Rainfall may ‘quickly escalate' into serious flood concern

·4 min read

Multiple rounds of showers and thunderstorms, some of them extremely heavy, were moving across portions of the Tennessee and Ohio river valleys on Wednesday, and AccuWeather forecasters warn as the storms track eastward, they will continue to pose a major flash flooding threat for the Washington, D.C., and Baltimore metro areas.

"Given the catastrophic recent flooding that has occurred in parts of Kentucky and West Virginia of late, the threat for more heavy rainfall is a serious concern that may quickly escalate if persistent downpours occur an area that has seen recent flooding," AccuWeather Chief Meteorologist Jonathan Porter said.

The I-95 zone from Washington, D.C., to Baltimore and Wilmington, Delaware, was under a flash flooding threat Wednesday afternoon. A flash flood warning was issued for the nation's capital, as well as surrounding cities such as Arlington, Virginia and Silver Spring, Maryland, through Wednesday evening.

High water levels have already come to the D.C. area, including on Rhode Island Avenue and New Jersey Avenue.

The source of the rainfall this week is a slow-moving cold front, which remains draped across the Ohio Valley and into the Northeast. While the front is steadily moving southeastward, it has been in no hurry to do so, bringing rounds of rain to many of the same locations.

There are a few spots that could benefit from the impending rain, including northern Pennsylvania, New Jersey and most of New England, where pockets of short-term dryness issues have developed, according to the U.S. Drought Monitor. However, for much of the Tennessee and Ohio valleys, and the central Appalachians, there has been too much rain in a short time.

"Notably, parts of the Midwest and Ohio Valley hit recently by record rainfall such as the St. Louis area, southern Missouri, southern Illinois and Kentucky will all be at risk for multiple rounds of rain again with this event," AccuWeather Meteorologist Alex DaSilva said. "The heavy rain threat will also shift eastward into parts of the Virginias," DaSilva added, noting that a broader area may be threatened by flooding in localized areas.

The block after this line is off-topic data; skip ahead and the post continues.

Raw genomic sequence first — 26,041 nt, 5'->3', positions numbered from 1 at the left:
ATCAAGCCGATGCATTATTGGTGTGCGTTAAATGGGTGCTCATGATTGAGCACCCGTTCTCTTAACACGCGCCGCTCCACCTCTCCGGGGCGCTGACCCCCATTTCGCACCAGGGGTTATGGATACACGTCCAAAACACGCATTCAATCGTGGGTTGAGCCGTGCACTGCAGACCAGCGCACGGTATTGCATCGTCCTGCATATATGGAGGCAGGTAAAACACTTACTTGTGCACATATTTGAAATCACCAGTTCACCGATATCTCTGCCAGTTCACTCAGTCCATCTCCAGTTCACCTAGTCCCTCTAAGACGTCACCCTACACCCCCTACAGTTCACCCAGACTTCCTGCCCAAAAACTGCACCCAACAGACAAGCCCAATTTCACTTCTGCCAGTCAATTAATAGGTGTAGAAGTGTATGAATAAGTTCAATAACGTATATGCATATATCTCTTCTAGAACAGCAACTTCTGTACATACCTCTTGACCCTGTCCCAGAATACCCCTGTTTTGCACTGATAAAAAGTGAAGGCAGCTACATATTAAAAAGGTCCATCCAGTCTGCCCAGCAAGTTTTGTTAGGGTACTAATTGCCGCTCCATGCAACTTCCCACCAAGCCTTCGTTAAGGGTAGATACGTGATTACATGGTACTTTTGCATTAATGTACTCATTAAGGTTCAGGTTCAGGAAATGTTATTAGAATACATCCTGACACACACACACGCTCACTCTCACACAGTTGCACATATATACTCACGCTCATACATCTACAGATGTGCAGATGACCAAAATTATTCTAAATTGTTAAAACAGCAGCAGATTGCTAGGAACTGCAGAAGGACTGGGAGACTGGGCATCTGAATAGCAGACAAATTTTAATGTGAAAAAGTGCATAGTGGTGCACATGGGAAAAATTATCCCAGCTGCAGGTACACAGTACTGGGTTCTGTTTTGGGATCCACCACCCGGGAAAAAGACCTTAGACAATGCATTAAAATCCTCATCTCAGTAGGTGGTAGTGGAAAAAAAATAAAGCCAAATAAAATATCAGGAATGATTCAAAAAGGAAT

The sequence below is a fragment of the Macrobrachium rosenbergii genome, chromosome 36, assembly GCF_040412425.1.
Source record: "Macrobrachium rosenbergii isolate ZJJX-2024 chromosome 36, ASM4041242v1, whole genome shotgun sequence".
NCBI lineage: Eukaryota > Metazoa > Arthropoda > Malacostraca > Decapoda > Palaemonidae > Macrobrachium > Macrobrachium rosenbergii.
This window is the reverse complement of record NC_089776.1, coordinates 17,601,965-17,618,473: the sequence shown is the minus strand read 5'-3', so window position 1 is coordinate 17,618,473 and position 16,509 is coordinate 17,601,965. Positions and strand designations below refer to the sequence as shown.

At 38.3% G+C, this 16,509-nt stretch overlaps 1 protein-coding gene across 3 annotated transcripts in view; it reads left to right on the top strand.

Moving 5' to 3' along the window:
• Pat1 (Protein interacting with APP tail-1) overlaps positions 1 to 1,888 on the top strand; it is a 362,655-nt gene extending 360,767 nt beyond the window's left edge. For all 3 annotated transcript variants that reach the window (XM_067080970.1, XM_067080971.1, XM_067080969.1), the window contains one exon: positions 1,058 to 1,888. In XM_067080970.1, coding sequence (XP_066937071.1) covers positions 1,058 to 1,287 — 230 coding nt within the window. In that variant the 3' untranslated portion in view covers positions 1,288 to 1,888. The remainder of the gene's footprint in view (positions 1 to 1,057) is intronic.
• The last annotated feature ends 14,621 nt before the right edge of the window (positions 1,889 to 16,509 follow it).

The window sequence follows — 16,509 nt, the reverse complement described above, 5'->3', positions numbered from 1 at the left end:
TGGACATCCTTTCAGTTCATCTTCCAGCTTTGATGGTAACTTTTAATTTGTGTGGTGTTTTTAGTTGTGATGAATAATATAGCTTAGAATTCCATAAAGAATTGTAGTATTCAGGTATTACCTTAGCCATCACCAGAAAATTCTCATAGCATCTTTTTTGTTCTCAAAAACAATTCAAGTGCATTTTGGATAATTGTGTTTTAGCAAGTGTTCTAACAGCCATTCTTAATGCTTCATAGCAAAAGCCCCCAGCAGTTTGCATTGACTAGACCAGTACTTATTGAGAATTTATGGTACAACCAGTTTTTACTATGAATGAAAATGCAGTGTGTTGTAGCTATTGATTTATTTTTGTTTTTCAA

Oftentimes flooding occurs in urban areas. Since cities are generally covered in impervious surfaces such as asphalt and concrete, there are few locations to water to drain, leading to rapid flooding. Such flooding was captured by drone footage in New York City last month, with high water leading to water rescues and road closures. However, this isn't always the case.


Much like what was seen in eastern Kentucky recently, some of the worst flooding can occur in rural, mountainous regions. Unlike urban flooding, mountain flooding poses an entirely different threat. The terrain from the mountainous elevation acts as a funnel that moves all rainwater into one location by means of just gravity.

When one specific region receives a high amount of rainfall, all of the water flows to only one or two rivers which easily overwhelms the banks of rivers that many call home in the region. This has also been ongoing in some mountainous areas of the interior Southwest due to the North American monsoon, but it has been the cause of the destructive flooding in Kentucky recently.

"There has been such catastrophic damage to infrastructure - culverts, roadways, streams, etc. - in some cases the flow of water has now been completely altered by the flooding that previously occurred - which raises the potential for what would have before been considered a manageable amount of rain, but falling over a short time period to result in renewed, potentially significant flooding," Porter said.

On Wednesday morning, flash floods hit Chattanooga, Tennessee, creating havoc for flooded vehicles, leading to a group of samaritans rescuing one submerged automobile.

By Thursday, the front will finally shift south, ending the heavy rain threat across much of the Ohio and Tennessee valleys. However, portions of Virginia, the Carolinas, the southern Appalachians and the lower part of the mid-Atlantic are most likely to be hit by heavy thunderstorms.

Lingering showers could dampen some areas of the Midwest and interior Northeast Thursday, but the showers are not expected to be heavy enough to create flooding concerns.

For those looking for the return of dry weather, relief will be quick to arrive following the passing of the cold front. Behind the front, a return to drier, less humid conditions is set to unfold, giving residents a small taste of fall at the end of the week and the start of the weekend.

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